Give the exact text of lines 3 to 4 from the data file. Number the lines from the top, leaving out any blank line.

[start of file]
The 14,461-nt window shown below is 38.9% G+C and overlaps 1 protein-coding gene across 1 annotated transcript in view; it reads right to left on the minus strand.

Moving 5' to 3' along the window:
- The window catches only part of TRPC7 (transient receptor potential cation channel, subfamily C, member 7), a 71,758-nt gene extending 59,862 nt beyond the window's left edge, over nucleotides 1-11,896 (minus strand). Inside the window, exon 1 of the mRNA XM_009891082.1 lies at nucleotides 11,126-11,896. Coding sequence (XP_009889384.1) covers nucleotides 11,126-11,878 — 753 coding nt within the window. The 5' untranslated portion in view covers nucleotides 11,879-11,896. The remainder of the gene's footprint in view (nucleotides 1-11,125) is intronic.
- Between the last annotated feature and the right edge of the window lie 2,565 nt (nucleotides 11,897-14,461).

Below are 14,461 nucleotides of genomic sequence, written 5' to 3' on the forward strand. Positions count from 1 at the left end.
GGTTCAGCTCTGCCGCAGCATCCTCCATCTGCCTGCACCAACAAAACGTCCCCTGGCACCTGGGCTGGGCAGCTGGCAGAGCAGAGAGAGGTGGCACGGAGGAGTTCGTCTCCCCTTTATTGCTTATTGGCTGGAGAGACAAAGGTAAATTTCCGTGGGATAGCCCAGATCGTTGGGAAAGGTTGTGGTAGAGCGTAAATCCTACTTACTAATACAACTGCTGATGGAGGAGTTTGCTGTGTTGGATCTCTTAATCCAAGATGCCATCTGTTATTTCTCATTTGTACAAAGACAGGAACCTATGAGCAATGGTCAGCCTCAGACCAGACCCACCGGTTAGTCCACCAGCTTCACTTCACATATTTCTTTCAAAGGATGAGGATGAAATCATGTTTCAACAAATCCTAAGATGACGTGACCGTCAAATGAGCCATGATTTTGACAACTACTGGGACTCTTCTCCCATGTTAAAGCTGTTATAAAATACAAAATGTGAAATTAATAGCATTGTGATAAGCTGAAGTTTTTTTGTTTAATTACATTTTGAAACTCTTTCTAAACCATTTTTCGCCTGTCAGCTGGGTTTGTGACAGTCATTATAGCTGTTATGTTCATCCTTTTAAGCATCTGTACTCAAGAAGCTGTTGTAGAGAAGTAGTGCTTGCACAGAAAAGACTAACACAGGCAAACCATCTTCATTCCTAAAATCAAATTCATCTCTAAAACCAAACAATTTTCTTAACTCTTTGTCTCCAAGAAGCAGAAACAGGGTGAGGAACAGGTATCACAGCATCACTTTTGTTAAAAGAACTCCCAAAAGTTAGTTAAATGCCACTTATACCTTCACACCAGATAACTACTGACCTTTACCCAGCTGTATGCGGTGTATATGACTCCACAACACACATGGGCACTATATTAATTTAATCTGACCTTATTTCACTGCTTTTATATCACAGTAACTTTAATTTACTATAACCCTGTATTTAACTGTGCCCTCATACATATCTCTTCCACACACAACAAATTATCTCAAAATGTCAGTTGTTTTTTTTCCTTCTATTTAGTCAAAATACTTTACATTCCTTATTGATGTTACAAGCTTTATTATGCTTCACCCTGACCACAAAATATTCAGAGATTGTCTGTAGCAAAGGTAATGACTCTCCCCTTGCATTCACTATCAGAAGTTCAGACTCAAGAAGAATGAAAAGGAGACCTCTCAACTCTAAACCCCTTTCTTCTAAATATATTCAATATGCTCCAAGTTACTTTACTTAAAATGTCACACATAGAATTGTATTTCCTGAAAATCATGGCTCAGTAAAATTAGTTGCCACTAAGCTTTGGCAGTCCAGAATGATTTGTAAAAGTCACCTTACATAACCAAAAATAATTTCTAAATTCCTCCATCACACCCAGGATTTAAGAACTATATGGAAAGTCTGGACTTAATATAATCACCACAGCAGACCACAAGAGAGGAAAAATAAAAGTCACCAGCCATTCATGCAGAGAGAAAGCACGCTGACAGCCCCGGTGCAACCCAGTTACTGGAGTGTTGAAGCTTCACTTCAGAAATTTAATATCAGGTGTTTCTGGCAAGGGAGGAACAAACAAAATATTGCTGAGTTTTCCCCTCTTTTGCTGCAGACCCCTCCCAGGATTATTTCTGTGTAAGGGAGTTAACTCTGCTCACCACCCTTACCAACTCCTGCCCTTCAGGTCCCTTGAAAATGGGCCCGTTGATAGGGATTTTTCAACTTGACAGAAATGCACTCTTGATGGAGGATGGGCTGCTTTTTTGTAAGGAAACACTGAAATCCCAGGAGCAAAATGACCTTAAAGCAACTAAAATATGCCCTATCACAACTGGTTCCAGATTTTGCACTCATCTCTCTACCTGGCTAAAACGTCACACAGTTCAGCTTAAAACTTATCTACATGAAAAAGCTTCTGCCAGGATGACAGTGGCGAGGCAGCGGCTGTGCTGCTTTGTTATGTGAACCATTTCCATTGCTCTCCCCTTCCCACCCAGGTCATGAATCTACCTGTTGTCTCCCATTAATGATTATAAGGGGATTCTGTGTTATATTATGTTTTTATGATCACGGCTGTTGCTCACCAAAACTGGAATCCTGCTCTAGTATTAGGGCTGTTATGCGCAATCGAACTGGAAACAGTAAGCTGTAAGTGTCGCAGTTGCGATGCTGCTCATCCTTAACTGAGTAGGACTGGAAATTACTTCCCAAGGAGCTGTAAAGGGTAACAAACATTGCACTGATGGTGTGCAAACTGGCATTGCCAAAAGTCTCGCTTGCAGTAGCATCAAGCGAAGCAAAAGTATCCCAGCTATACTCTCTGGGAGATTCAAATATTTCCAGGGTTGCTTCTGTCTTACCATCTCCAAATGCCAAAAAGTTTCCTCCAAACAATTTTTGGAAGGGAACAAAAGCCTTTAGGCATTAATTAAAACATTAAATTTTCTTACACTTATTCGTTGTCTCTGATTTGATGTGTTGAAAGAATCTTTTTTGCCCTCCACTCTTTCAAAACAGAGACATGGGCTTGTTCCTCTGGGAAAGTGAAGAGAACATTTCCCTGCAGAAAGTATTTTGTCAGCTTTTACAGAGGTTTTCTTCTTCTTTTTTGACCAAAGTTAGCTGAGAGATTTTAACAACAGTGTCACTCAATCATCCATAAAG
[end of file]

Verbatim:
- The window catches only part of TRPC7 (transient receptor potential cation channel, subfamily C, member 7), a 71,758-nt gene extending 59,862 nt beyond the window's left edge, over nucleotides 1-11,896 (minus strand). Inside the window, exon 1 of the mRNA XM_009891082.1 lies at nucleotides 11,126-11,896. Coding sequence (XP_009889384.1) covers nucleotides 11,126-11,878 — 753 coding nt within the window. The 5' untranslated portion in view covers nucleotides 11,879-11,896. The remainder of the gene's footprint in view (nucleotides 1-11,125) is intronic.
- Between the last annotated feature and the right edge of the window lie 2,565 nt (nucleotides 11,897-14,461).